As is, I'm really just out to set up the basic problems and context, spend a minute on methods and locus, jump into explaining how both mainstream and underground attention to the situation of Greek anarchists largely evaporated by mid-January and how it was used to connect/segue to other issues...then to present the case of Konstantina Kouneva as an attempt to avoid the foreclosure of the Greek uprising as a limited 'event' to be looked back at and analyzed between its neat set of brackets, to suggest that Uri Gordon's characterization of 'contemporary anarchism' as a political culture (particularly his notion of 'domination') provides a good backdrop for articulating a basic 'collective identity' among anarchists, including the online examples at hand, but that this commonality is shot through with divisions. My kicker consists in highlighting one pole of one of these 'axes of difference': between more traditional, modernist anarchisms concerned with the logistics of organization and what, after Lewis Call (2003), I'm calling 'postmodern anarchisms' - highlighted, for example, in both the carnivalesque elements of street-level protest and the poetic texts issued by some of the occupations, etc, translated and posted, which in some cases (I provide an eloquent example) explicitly resist the containment of the spirit of the December events in its spatio-temporal representational package...

Sunday, March 29, 2009

do facts matter?

Here's an interesting dissonance of perspectives that might highlight one of the most basic differences between (at least some) 'anarchist' perspectives and those commentators who have more faith in 'liberal democracy' - and I think this ties into the discussion of postmodern anarchism below, but might also bring up seriously problematic issues of justification and standards for truth...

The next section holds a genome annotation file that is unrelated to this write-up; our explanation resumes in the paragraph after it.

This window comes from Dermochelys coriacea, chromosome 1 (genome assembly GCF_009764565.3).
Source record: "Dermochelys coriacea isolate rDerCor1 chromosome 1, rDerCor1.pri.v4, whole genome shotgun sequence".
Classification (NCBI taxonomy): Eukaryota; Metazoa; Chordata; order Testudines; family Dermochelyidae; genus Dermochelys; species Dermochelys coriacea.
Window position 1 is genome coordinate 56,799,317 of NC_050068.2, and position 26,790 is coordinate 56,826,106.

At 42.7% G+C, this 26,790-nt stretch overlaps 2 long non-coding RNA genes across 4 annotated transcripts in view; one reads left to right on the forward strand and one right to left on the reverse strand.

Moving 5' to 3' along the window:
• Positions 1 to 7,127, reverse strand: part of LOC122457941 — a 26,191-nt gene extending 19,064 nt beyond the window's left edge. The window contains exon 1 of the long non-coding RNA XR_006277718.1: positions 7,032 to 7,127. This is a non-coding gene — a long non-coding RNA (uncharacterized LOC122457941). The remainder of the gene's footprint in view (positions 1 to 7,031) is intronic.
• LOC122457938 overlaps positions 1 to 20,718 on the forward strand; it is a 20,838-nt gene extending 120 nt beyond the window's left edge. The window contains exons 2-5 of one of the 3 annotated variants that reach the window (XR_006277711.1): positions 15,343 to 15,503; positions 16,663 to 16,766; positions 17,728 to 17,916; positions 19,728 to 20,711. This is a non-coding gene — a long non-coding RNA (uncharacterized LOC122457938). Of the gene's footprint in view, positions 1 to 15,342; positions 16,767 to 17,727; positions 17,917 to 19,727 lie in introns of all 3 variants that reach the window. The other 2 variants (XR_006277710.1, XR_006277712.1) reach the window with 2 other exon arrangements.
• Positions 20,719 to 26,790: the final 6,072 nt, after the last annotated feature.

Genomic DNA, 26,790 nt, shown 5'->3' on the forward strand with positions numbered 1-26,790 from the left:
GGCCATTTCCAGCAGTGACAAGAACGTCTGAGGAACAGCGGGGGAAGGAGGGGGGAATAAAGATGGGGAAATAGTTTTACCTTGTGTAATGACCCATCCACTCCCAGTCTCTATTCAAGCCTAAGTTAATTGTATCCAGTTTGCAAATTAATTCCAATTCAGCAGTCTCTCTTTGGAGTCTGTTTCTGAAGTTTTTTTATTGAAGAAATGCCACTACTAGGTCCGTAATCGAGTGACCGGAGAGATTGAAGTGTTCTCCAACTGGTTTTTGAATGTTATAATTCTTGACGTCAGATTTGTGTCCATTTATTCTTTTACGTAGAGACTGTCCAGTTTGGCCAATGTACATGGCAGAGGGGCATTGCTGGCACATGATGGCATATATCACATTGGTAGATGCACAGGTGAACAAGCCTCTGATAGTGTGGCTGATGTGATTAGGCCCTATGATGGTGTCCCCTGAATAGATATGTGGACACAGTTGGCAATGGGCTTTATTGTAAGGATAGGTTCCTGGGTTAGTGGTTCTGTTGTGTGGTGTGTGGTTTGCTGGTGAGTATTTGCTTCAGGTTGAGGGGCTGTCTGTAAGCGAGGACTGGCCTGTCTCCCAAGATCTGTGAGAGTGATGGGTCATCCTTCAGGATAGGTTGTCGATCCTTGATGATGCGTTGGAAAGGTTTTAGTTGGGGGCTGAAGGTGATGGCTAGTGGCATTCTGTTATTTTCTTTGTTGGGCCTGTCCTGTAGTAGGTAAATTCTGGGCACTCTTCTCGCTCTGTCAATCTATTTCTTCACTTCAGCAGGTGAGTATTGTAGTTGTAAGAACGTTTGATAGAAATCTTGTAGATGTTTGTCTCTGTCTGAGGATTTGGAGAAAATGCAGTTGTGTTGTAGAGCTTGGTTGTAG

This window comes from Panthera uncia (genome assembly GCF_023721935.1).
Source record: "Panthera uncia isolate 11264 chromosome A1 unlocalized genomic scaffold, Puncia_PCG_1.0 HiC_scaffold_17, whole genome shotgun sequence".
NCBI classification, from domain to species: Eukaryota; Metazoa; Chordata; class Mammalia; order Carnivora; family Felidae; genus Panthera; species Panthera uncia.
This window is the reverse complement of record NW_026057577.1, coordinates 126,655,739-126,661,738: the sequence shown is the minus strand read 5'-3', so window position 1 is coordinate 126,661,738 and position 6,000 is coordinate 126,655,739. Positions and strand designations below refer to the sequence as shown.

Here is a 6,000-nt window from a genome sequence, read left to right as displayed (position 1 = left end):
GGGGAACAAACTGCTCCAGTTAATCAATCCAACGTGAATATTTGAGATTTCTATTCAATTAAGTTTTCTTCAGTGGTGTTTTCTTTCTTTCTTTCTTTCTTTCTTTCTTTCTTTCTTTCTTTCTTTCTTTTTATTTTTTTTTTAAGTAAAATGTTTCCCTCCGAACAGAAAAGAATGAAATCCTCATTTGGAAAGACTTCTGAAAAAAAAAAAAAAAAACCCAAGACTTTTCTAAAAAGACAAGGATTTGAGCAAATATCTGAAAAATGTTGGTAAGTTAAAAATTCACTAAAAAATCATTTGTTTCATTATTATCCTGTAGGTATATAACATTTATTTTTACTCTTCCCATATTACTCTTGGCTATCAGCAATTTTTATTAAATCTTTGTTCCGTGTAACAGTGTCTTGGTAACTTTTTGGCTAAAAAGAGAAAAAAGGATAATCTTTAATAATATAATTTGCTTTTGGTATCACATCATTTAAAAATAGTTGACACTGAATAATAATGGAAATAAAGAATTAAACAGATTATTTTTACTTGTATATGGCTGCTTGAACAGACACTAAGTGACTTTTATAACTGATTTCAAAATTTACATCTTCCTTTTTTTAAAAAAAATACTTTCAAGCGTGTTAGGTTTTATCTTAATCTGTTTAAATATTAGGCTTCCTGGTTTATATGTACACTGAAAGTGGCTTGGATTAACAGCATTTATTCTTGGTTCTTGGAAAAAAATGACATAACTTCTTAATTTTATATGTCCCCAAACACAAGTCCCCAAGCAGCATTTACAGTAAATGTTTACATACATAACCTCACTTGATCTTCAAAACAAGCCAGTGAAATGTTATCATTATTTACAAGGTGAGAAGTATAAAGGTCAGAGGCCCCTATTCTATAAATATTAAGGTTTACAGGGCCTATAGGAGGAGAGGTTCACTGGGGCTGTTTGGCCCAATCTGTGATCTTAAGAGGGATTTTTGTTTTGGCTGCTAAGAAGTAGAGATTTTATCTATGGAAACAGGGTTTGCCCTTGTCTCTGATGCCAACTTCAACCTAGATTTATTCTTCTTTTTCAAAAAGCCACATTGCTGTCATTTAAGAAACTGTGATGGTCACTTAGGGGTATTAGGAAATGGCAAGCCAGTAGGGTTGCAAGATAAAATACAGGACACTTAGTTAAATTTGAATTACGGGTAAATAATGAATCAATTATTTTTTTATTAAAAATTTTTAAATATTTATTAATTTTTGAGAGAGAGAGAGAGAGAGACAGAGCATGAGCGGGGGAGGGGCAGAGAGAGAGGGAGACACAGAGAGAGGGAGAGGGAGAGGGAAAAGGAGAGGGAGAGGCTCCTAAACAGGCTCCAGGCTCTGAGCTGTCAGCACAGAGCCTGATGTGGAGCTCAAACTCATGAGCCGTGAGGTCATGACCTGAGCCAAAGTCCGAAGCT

Andrew Liam, quoted on the Gauravonomics blog:

"As witnessed in Greece, the failure to verify information by the public and media professionals can be tragic. There was a universal assumption in Greece that the teenager was shot in cold blood, and no one bothered to wait for the coroner’s report. The policeman’s claim that he was innocent – that he had shot into the air to disperse the crowd– was summarily dismissed. It is a dangerous world, indeed, when citizen reporters are completely trusted, both by the media institutions that incorporate them and by the audience who consume that information. The role of the mature news organization, one should think, is to filter real news from pseudo news, rather than treating all content as equal."

One American 'post-left' anarchist blog, CSA, suggested the following, by contrast, in a discussion of an early-January shooting of a Greek riot police officer that had provoked some 'conspiracy theories' at the time:

"Of course, the precise identities and motivations of the shooters is no more important in this case than in the shooting of Alexis Grigoropoulos [ed note: the teen shot by Greek police, provoking the first wave of demos and rioting in early December, referred to above]. Hopefully Greek anarchists will avoid being sucked into the melodrama of bourgeois justice and will continue building on their impressive gains of the last month."